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MHS senior beats the odds to graduate, pursue medical career

By LOURDES VAZQUEZ
May 21, 2010 at 12:21 a.m.

Richard Cano hopes to become general practitioner  or work in the emergency room. Cano moved to Victoria after his home in Edinburg was destoryed in during hurricane Dolly.

SENIOR SCHOLARSHIP RECIPIENTS

Richard Cano: $2,500 (plus $2,000 surprise from Krueger children)

Justin Gonzales: $2,000 (plus $1,000 surprise from Edwards family)

John Ashton-Hesse: $1,500 (plus $500 surprise from Dr. and Mrs. Anson Cone)

Memorie Hoffman: $1,500 (plus $500 surprise from Dr. and Mrs. Anson Cone)

MIDDLE SCHOOL INCENTIVE SCHOLARSHIP RECIPIENTS

McKenzie Ash - Howell

Bethany Garza - Patti Welder

Kavon Montgomery - Crain

Faith Perez - Crain

Brandon Varelas - Howell

Each of the ascending ninth grade students receives $2,000 for the college of their choice, and a $1,000 match to VC if they choose to go there, and another $1,000 match if they choose to continue their education at UHV.

Tori Cano looks upon her brother's accomplishments not as a competition, but as a goal set forth.

Richard Cano, a senior at Memorial High School, earned Friday the highest scholarship awarded in the 13th annual "Beat the Odds" scholarship program.

"He's always been my biggest inspiration," Tori, 13, said as she saw her brother receive a scholarship for $2,500 and a surprise additional $2,000 scholarship.

Richard applied for the "Beat the Odds" scholarship that is given annually in memory of Gary and Mary Cox's son, Justin Forrest Cox.

The scholarship is awarded to students who have overcome obstacles in their lives, Mary Cox said.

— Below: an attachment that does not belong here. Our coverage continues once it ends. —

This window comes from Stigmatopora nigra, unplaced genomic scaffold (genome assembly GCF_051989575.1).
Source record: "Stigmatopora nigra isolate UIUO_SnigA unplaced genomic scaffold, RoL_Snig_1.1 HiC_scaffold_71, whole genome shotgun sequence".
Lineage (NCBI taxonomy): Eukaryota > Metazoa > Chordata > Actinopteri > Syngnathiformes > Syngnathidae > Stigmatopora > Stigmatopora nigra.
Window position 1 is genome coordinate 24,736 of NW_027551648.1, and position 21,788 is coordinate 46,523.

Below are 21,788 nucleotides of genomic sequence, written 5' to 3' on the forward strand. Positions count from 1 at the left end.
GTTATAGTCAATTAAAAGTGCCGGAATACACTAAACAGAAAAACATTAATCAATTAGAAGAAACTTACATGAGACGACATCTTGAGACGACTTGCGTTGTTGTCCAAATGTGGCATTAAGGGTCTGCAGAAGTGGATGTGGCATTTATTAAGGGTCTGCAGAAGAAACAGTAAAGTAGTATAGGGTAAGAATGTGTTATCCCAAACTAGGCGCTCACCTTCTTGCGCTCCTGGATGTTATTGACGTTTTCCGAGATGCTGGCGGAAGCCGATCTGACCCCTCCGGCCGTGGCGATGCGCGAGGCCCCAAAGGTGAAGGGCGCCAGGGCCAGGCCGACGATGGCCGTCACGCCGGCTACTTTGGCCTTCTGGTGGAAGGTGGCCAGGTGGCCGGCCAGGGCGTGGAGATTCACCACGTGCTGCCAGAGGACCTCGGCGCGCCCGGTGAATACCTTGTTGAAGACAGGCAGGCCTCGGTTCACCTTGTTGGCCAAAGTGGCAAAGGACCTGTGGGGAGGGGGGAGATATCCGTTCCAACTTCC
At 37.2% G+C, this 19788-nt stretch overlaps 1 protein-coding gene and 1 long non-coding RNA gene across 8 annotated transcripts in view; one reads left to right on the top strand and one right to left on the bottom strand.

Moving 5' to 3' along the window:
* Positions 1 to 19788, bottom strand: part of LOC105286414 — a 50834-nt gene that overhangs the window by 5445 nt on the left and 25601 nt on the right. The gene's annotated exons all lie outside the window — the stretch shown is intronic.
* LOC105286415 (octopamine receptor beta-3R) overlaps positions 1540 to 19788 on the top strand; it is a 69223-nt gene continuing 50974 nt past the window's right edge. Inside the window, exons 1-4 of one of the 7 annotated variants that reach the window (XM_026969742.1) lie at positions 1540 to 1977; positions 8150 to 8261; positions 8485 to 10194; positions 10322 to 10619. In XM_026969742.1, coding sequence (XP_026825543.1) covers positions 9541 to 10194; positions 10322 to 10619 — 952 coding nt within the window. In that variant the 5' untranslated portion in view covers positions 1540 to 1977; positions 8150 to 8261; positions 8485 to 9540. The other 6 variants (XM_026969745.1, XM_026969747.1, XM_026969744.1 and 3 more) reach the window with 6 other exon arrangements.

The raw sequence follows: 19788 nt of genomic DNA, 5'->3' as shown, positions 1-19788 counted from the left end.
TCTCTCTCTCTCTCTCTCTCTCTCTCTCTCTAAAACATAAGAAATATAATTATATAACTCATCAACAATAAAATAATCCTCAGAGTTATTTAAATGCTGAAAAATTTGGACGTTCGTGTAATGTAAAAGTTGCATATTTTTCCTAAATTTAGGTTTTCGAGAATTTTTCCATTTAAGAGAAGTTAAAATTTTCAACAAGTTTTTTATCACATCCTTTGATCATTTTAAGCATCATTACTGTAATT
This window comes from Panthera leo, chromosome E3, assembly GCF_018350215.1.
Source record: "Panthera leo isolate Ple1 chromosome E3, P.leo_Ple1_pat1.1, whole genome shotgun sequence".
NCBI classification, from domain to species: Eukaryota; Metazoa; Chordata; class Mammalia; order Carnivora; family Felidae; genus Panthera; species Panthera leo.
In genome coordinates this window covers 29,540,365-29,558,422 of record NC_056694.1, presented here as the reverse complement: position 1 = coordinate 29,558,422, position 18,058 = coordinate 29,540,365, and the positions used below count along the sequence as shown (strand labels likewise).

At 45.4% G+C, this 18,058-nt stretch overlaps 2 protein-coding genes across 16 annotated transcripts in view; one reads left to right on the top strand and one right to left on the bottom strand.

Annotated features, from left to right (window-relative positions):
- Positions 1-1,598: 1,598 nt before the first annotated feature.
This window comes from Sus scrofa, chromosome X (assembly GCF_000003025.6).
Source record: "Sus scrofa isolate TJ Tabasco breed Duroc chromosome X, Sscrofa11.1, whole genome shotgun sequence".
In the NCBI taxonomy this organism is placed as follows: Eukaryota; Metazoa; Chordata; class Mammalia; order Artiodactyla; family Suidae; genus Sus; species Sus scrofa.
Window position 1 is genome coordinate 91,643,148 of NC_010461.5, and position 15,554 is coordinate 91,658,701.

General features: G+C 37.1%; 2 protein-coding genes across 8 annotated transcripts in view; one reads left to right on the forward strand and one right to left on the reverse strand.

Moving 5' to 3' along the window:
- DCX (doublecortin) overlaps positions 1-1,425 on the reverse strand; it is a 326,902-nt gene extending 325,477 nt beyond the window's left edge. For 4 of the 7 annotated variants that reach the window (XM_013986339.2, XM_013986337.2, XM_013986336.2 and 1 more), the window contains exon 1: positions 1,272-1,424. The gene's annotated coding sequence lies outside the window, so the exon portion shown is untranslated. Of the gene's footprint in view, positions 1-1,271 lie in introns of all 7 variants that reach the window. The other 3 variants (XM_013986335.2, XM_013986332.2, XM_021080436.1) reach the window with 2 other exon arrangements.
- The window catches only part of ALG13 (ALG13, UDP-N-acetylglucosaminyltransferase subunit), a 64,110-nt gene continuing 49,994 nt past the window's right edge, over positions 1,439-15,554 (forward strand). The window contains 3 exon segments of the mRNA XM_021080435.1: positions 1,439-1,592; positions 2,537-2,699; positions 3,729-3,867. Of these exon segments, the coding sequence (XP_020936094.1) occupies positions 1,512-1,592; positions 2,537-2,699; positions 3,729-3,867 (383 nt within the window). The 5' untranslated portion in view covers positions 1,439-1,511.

The senior wrote of overcoming a relocation and of being removed from his mother's care after his sibling died of sudden infant death syndrome.

"I've been through what he's been through. He's the hope I had when I moved up here," said Tori.

Richard found strength in his obstacles. The 18-year-old moved to Victoria less than a year ago after his home in Edinburg was destroyed during Hurricane Dolly.

"It was a cultural shock," said Richard, who added he felt some resentment.

Rachel Clark, his health science level 1 teacher, recalled his junior year as he kept to himself.

"I kind of had to see how everything was and find my spot," said Richard, who began working toward a career in medicine in his sophomore year.

He took a medical terminology course "just for fun," and began his interest in pursuing medicine as a career.

He plans to attend Houston Baptist University to study medicine.

With tears in her eyes, Dawn Simpson looked up as her son received the scholarship award.

"I always knew that he was going to be someone great because he was my rock when he thought I was his rock," said Simpson.

The 18-year-old adjusted to Victoria by becoming president of Health Occupations Students of America and vice president of Interact Club.

Richard thanked his sister, mother and father, who was not able to attend because of an emergency.

Richard's younger brother had a welding accident, which required his father, Alfonso Cano III, to be at the hospital emergency room.

"He's made my high school years entertaining," Richard said of his father.

State Rep. Geanie Morrison, R-Victoria, also presented scholarships to graduating seniors who have been with the Incentive Scholars program.

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